Key Words:

Through Google Scholar below, use the key words: "Isolation Child Abuse"; "Isolation Depression"; Isolation Domestic Violence

Supplemental Material:

Supported Play Date Interactions Between Children With Autism and Typically Developing Peers

BYU study finds relationships help you live longer

BEGINNINGS Chapter 1. Adoption:


Adoption can be a wonderful gift of life, hope, and happiness for both the child(ren) and parents. I know many children and adults who were adopted. Some as infants, some as older children, and some as children with special needs. There are many loving adults who have the capacity to bring additional children to their home and raise them as their own, creating a bond as sure as anything biological. For those who can and who have the desire, it is absolutely commendable and can be a wonderful loving experience for everyone involved.

As mentioned, I’ve known parents who have adopted children with special needs. Wonderful people who stepped into a situation with eyes wide open and who, on an ongoing basis “stepped up to the plate” to meet the sometimes extensive unrelenting needs of these children. There are many parents who are able to find great reward through the love they share, they service they provide, and which continues through the life of the child.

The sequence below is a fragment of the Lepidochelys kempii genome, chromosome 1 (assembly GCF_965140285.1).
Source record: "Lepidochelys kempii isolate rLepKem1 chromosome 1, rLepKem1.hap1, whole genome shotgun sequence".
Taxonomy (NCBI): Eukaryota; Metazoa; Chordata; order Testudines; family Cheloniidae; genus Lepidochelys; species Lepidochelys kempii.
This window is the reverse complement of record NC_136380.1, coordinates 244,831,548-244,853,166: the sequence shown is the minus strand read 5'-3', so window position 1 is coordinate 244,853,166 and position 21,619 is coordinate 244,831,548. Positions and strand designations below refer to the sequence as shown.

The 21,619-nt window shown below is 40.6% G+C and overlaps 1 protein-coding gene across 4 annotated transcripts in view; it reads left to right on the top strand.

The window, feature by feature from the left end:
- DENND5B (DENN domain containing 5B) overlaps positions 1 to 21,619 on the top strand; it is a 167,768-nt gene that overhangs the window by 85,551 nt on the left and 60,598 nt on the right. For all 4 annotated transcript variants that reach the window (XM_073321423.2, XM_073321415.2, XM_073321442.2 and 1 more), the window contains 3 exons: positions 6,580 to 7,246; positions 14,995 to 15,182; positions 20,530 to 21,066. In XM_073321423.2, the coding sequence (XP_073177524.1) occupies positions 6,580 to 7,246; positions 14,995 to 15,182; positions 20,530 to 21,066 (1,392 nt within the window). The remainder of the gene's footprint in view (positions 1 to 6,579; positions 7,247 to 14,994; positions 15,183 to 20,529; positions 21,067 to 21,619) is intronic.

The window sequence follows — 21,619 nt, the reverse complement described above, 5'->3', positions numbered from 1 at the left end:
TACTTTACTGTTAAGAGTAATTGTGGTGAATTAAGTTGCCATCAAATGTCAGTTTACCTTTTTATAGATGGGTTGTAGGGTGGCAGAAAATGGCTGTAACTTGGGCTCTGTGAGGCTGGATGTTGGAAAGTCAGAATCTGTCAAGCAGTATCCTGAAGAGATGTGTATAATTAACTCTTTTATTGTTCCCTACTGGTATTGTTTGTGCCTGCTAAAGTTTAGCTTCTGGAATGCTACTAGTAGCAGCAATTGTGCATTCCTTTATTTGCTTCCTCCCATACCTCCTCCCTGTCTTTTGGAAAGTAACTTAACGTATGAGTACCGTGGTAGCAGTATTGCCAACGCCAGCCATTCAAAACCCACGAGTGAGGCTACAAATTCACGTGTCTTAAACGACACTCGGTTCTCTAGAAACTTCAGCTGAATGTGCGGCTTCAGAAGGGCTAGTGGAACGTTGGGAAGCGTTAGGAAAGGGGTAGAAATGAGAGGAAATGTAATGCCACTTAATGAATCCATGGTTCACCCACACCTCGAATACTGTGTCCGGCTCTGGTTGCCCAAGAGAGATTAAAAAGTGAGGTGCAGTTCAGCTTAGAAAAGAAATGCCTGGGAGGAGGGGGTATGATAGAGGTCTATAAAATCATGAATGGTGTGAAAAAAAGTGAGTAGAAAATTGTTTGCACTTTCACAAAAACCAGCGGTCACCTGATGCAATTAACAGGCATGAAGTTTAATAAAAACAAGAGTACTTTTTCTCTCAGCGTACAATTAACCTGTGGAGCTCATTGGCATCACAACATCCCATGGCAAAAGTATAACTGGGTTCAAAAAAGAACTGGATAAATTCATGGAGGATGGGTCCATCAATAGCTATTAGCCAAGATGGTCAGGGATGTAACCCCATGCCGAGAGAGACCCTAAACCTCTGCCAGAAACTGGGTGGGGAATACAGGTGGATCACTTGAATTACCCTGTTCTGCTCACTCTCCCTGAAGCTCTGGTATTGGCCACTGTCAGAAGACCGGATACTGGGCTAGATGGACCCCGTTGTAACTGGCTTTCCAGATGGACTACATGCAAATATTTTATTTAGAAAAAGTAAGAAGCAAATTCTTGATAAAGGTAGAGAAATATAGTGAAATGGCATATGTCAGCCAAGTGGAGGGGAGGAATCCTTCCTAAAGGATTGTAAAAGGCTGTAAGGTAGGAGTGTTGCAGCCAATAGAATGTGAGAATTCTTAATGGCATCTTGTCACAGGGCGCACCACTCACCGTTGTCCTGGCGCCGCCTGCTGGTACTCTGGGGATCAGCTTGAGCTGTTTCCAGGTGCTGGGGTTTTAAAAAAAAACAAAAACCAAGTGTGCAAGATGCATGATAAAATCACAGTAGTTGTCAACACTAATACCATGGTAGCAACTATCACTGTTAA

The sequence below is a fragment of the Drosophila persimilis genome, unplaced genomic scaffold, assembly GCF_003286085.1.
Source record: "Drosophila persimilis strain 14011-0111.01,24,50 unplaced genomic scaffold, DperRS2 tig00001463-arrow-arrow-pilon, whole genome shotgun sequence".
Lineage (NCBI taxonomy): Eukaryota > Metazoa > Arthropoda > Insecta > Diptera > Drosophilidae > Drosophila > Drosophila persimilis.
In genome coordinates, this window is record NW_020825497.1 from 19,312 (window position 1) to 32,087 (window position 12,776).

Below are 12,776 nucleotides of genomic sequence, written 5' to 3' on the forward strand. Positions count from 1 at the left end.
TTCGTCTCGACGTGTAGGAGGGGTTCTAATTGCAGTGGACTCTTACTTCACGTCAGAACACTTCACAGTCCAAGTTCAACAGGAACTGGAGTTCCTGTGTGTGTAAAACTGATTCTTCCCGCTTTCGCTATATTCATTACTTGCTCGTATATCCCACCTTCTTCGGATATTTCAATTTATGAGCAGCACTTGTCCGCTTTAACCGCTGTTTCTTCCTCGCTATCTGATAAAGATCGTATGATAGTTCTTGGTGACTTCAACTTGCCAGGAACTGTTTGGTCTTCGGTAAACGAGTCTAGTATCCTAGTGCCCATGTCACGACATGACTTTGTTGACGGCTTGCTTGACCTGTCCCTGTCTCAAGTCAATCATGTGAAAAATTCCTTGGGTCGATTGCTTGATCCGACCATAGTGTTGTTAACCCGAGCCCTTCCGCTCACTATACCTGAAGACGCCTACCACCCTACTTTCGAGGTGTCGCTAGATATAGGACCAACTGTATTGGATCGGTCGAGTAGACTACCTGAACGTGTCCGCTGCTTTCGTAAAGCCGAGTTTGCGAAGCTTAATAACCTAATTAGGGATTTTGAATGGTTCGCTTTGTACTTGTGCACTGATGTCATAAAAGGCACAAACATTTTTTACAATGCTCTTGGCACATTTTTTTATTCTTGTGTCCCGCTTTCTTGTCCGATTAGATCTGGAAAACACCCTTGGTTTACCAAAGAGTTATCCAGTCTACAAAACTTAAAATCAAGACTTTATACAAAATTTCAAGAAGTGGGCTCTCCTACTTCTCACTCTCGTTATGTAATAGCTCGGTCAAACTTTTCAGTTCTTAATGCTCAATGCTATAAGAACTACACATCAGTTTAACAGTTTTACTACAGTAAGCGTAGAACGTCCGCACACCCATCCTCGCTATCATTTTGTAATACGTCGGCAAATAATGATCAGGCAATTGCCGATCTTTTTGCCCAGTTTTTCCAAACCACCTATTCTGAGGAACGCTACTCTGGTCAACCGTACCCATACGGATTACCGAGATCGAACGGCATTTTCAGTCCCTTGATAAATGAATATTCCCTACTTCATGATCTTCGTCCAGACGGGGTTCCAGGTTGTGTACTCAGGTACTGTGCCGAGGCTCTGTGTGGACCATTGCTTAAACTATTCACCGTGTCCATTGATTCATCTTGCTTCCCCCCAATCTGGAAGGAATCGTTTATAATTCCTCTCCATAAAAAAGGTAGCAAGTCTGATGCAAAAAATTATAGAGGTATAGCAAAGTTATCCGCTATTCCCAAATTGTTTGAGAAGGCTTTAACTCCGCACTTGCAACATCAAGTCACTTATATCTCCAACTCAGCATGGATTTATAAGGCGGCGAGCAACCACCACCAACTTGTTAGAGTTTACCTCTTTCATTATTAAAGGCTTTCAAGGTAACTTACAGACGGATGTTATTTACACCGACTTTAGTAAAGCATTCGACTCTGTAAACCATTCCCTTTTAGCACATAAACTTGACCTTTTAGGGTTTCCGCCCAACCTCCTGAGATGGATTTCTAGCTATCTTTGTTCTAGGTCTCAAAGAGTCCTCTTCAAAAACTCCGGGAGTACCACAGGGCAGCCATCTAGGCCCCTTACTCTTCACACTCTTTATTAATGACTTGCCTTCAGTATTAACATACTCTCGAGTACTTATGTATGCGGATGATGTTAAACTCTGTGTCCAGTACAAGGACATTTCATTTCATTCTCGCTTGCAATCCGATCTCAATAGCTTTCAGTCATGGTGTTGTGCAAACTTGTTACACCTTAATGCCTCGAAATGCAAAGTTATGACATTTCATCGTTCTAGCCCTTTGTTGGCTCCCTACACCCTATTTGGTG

Sometimes parents adopt children with special needs which were either unknown or for which they were unprepared. Sometimes this occurs when an older grandparent adopts one of their own grandchildren who as s/he grows older becomes more than the grandparent can handle. Sometimes it occurs when a parent adopts a child about whom they know very little or of whom they have little understanding of the potential needs. Recently there was a great deal of media attention about a foreign adoption gone bad. It is a horrible thing to adopt then reject a child; however, my goal is not to place blame on what has happened. My goal is to encourage people who adopt, to adopt with their eyes open and prepare to stay the course. I do not want to discourage people from adopting. I do want to encourage adoptive parents who are willing and able to be prepared and determined to do whatever it takes for children with special needs.

There are seven issues you should be especially concerned about, and potentially prepared for the effect it may have for the children and you: 1. Mental health (of both parents and their family members); 2. Physical health (of both parents and their family members); 3. Drug (including tobacco) and alcohol consumption of the mother during pregnancy: 4. Attachment (especially for children who either were not adopted as newborns); 5. Physical Health of the child. 6. Your ability to continue to parent and care for the child(ren) as you grow older. and 7. If an open adoption or an adoption of related children, what is the ongoing relationship going to be with birth parents and extended family.